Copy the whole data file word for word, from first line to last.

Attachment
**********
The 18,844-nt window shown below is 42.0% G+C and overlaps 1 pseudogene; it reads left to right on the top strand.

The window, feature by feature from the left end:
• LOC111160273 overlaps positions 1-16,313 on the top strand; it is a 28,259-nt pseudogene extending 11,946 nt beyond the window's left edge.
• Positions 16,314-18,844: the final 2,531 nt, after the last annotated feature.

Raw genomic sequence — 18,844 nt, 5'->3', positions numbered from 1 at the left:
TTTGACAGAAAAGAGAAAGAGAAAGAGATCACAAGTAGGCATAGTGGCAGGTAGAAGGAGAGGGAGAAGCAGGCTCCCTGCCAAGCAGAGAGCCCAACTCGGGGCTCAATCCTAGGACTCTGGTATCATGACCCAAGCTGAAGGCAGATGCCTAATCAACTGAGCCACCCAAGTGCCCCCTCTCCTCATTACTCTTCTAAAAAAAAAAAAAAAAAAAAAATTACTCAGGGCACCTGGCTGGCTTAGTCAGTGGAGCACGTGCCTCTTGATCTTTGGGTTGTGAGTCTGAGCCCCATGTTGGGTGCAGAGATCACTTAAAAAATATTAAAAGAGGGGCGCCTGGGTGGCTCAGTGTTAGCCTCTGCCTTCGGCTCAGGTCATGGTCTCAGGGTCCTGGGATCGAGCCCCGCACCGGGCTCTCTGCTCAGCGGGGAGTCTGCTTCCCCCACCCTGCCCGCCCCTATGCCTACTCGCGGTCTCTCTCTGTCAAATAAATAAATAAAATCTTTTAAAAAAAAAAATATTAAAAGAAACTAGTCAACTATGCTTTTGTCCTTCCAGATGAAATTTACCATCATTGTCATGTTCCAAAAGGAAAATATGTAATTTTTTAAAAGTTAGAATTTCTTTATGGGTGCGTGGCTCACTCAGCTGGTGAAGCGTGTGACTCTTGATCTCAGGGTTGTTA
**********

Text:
The 18,844-nt window shown below is 42.0% G+C and overlaps 1 pseudogene; it reads left to right on the top strand.

The window, feature by feature from the left end:
• LOC111160273 overlaps positions 1-16,313 on the top strand; it is a 28,259-nt pseudogene extending 11,946 nt beyond the window's left edge.
• Positions 16,314-18,844: the final 2,531 nt, after the last annotated feature.

Raw genomic sequence — 18,844 nt, 5'->3', positions numbered from 1 at the left:
TTTGACAGAAAAGAGAAAGAGAAAGAGATCACAAGTAGGCATAGTGGCAGGTAGAAGGAGAGGGAGAAGCAGGCTCCCTGCCAAGCAGAGAGCCCAACTCGGGGCTCAATCCTAGGACTCTGGTATCATGACCCAAGCTGAAGGCAGATGCCTAATCAACTGAGCCACCCAAGTGCCCCCTCTCCTCATTACTCTTCTAAAAAAAAAAAAAAAAAAAAAATTACTCAGGGCACCTGGCTGGCTTAGTCAGTGGAGCACGTGCCTCTTGATCTTTGGGTTGTGAGTCTGAGCCCCATGTTGGGTGCAGAGATCACTTAAAAAATATTAAAAGAGGGGCGCCTGGGTGGCTCAGTGTTAGCCTCTGCCTTCGGCTCAGGTCATGGTCTCAGGGTCCTGGGATCGAGCCCCGCACCGGGCTCTCTGCTCAGCGGGGAGTCTGCTTCCCCCACCCTGCCCGCCCCTATGCCTACTCGCGGTCTCTCTCTGTCAAATAAATAAATAAAATCTTTTAAAAAAAAAAATATTAAAAGAAACTAGTCAACTATGCTTTTGTCCTTCCAGATGAAATTTACCATCATTGTCATGTTCCAAAAGGAAAATATGTAATTTTTTAAAAGTTAGAATTTCTTTATGGGTGCGTGGCTCACTCAGCTGGTGAAGCGTGTGACTCTTGATCTCAGGGTTGTTA